The following column is the opinion and analysis of the writer.
Jeffrey Epstein may be dead, but trafficking and sexual abuse of women and girls is not.
As an attorney to survivors of abuse and trafficking, I’ve seen no bounds to who is capable of sexual abuse and exploitation. A church leader, a gang member, a millionaire and a nondescript neighbor all can — and have — chosen these crimes with no regard for the lives they traumatize.
In the case of Epstein, at least two of the victims were just 14 when they were sexually abused yet he was allowed to plead guilty to minor state charges. It was only when investigative journalists brought the injustice to light that he was indicted for heftier federal crimes, including sex trafficking. The fact that Epstein’s money and insider relationships turned a normally victim-centric system on its head adds an extra layer of outrage.
People commonly ask what they can do to help with human trafficking. In fact, there are actions we can take. The actions I recommend are not as dramatic as the crimes we read about, but they are vital and urgently needed.
First, treat victims with dignity no matter their age, financial status or other barrier they face. Epstein targeted young women and girls who were especially vulnerable — unlikely to report and unlikely to be believed. This tends to be true for most traffickers. We should question the justice system when victims aren’t given a fair investigation or prosecution. Unfortunately, it happens too often when it comes to sex crimes.
Second, support struggling families so they can safely stay together. Almost every trafficking survivor I’ve represented spent their adolescent years in the foster care system. Many experienced physical or sexual abuse by a relative or caregiver, most grew up with mental illness or substance abuse in their homes. We are recognizing the importance of drug and mental health treatment, but not fast enough. Quality child care assistance matters. Increased access and investments for these services is key to family stability and to child safety.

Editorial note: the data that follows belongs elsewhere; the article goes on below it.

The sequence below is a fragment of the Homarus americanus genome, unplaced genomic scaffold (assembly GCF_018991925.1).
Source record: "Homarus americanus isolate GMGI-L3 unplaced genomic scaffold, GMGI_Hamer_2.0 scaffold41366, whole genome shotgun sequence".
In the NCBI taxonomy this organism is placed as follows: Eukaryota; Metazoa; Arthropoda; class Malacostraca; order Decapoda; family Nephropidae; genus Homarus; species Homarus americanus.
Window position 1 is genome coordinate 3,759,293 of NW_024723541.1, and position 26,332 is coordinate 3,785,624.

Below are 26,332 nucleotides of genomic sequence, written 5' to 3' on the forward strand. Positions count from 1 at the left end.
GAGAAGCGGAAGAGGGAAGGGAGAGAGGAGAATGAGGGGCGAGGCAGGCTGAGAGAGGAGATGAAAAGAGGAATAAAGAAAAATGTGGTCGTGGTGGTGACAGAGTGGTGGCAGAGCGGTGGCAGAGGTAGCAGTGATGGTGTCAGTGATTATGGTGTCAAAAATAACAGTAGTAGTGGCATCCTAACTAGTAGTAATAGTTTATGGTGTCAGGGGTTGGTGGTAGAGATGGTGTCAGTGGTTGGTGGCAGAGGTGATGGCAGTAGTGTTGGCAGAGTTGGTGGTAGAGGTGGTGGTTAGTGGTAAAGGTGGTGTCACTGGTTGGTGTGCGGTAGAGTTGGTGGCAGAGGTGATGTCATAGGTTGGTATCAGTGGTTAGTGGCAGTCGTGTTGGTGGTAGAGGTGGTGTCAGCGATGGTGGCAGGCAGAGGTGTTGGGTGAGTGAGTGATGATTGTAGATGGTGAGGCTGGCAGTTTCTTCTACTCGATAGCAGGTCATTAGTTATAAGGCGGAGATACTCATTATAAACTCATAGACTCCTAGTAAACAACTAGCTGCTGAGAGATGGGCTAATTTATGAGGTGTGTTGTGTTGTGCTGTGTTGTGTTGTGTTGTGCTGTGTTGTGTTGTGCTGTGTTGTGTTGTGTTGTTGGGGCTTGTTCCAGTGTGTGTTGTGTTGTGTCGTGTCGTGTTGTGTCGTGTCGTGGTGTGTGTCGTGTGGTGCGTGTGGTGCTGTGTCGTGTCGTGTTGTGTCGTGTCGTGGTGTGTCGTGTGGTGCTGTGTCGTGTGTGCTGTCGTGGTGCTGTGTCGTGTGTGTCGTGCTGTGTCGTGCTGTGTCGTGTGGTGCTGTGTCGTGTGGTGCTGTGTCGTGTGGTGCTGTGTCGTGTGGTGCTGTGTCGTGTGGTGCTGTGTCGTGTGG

Third, there are kids who cannot be safe in their own homes, and they deserve to be a community priority. One study showed that 60% of victims of sex trafficking had histories with child welfare systems. The stories I hear are familiar. A teenager ran away from a group home, was relieved when she thought she found a caring relationship, but before long she found herself in a daily routine of sexual abuse and exploitation. We can volunteer as foster parents, and be nonstop advocates for Kinship Programs so grandparents and other relatives can step in more often. Case workers need to be supported so they can give each child the attention needed. And we should continue to strengthen transitional services so that as kids become adults they have more options to maintain independence and safe housing.
Fourth, preventing homelessness is critical to keeping kids safe because kids who are homeless have a greater risk of abuse and exposure to violence and trafficking. Our state ranked third least affordable in the country this year. It’s no surprise that the federal runaway and homeless youth system is strengthening its focus on anti-trafficking efforts, including in Arizona. The legal center I lead partners with a social service agency right here in Tucson to provide legal services to trafficking survivors. Our housing crisis contributes to victimization.
Nothing happens in a vacuum in our society. We can allow for Jeffrey Epstein’s death to take up all the headlines, but I challenge us to work on preventing the next set of victims instead.